Rajon Rondo’s ACL Injury And The Murky Future Ahead

01.28.13 5 years ago 16 Comments

“No, please. Don’t tell me that. Oh, that’s awful. Now listen, we have a bad history, but I never wish that on anyone.”Dwyane Wade to Jackie McMullan

It was one of those games you figured Boston would win, despite everything. Despite their six-game losing streak. Despite Paul Pierce in the midst of a slump so ugly the only thing colder was the temperature outside the TD Garden. Despite Ray Allen’s return. Despite LeBron James putting up video game-like numbers. Sunday nearly harbored the feeling a heavyweight fighter throwing one last punch in one last fight with no clue what the future held.

Rajon Rondo’s ACL tear is impactful in more ways than I truly care to list. Here are the important ones:

Boston Moving Forward

The Celtics will always come to play Miami. That much is a given, but now the questions looms: where does Beantown go from here? More than a triple double waiting to happen, Rondo was everything that made Boston go. He directed the offense. He started fast breaks, and often times finished them. He put teammates in places they needed to be. Depending on what day of the week it is, Rondo could easily pass as the best quarterback in the region. Doc Rivers implies Boston isn’t dead, and something I’ve come to despise/respect about the Celtics over the years is they never roll over and wave the proverbial white flag. So they’ve at least earned that respect from me. One thing’s for sure though. Boston’s slim championship window never returned on the flight home from Atlanta.

Rondo’s Toughness

Maybe this isn’t a real reason, but even with a torn ACL, Rondo damn near tried to play through it on Sunday. Hell, on the play which allegedly ended his 2012-13 season, he didn’t even writhe in pain. He just shook it off and played 12 more minutes with his knee ligaments resembling sawdust. I’m now fully convinced Rajon was one of those kids who could hold his hand over a flame and not move.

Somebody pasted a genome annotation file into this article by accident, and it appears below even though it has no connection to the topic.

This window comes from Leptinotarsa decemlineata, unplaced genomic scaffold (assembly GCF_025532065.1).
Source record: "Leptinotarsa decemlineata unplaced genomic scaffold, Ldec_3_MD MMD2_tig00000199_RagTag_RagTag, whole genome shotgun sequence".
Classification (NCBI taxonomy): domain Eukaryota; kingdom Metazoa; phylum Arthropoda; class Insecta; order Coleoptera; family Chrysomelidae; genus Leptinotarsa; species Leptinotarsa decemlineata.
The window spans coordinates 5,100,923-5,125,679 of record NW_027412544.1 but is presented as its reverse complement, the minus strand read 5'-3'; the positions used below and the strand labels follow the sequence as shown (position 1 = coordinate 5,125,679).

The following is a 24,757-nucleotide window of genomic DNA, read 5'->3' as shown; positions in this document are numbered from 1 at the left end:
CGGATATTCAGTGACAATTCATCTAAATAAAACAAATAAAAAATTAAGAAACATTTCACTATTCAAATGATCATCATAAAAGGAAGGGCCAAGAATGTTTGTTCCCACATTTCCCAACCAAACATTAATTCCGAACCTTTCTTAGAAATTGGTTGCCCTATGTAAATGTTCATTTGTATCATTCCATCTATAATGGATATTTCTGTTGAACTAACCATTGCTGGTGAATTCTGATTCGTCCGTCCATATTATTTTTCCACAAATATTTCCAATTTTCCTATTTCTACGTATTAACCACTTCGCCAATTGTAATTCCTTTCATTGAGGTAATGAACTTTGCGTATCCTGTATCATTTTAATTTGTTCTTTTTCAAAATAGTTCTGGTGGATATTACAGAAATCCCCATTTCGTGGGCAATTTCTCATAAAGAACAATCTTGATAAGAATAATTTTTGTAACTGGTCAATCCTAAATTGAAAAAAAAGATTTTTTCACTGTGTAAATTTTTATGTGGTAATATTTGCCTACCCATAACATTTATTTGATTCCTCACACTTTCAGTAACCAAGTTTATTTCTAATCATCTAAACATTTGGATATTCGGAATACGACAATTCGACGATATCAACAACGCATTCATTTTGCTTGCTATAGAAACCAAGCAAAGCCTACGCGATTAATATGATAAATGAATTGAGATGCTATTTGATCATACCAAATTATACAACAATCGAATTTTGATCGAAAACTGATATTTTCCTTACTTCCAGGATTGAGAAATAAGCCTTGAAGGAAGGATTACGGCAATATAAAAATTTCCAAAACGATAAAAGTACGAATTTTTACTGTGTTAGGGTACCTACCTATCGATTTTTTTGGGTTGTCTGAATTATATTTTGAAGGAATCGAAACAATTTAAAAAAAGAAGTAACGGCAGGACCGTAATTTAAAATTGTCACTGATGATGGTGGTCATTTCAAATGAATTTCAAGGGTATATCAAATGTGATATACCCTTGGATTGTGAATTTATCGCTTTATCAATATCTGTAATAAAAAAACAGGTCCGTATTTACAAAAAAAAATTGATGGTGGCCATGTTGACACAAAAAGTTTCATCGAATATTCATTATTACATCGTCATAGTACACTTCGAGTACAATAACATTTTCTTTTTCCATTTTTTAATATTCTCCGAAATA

A Growing Trend?

In less than 12 months, Ricky Rubio, Derrick Rose, Iman Shumpert, Lou Williams and now Rajon Rondo have all went down with season-ending, non-contact knee injuries. The scary thing is there’s nothing to prevent it either.

The All-Star Game

Just like that, my theory of the East’s starting five all secretly attempting to freeze each other out is dead. Kyrie Irving likely moves into Rondo’s starting slot with Brook Lopez being used to fill the vacancy. Life moves on, and indeed good news for both, but it’s hard to celebrate the nods given the circumstances involved. What sucks about all this is I was really hoping Rondo would have an assist where he butts the ball off his head.

Boston Moving Forward (Part Two)

Who fills the void left by Rondo? Can Paul Pierce legitimately play point forward? Does Courtney Lee step up? Does Boston bring Delonte West back? How serious are these Kyle Lowry speculations? Or, on the opposite side of the spectrum, does Danny Ainge just take a stick of C4 to the team and start the rebuilding process on the fly? In which case, did we just witness the end of an era before our very eyes?

The bottom line is so. Seeing a team you’re not a fan of struggle is great. Awesome, even. Especially when it benefits your interest. That’s the beauty of the marriage between sports and fan hood. Someone wins and someone loses. Nevertheless, no one profits with injuries. Not the franchise, the Association or fans.

Celtics fans now assume the familiar seat and agonizing process occupied by Bulls fans as they await the impending return of their own all-world point guard. People who hate the Celtics – like myself – now see a rivalry without one of its key components. Imagine Duke/UNC when Coach K retires. Imagine Braves/Mets this year without Chipper Jones. Imagine Ravens/Steelers next year sans Ray Lewis. It’s something like that. Meanwhile, the NBA loses an enigmatic, ultra competitive and exhilarating talent.

Following Kobe Bryant, Kendrick Perkins and LeBron, here’s to Rondo (and Lou Williams) making a speedy, but albeit lengthy recovery. Now Celtics fans are left to wonder, even when Rondo does return next year, is it to a team taking one last stab at playing in June? Or will have Ainge already tossed Boston’s name in the hat for the unofficial chase for Jabari Parker or Andrew Wiggins?

Previously: Miami Heat Ruin Rajon Rondo’s Near Fairy Tale Ending To Game 2

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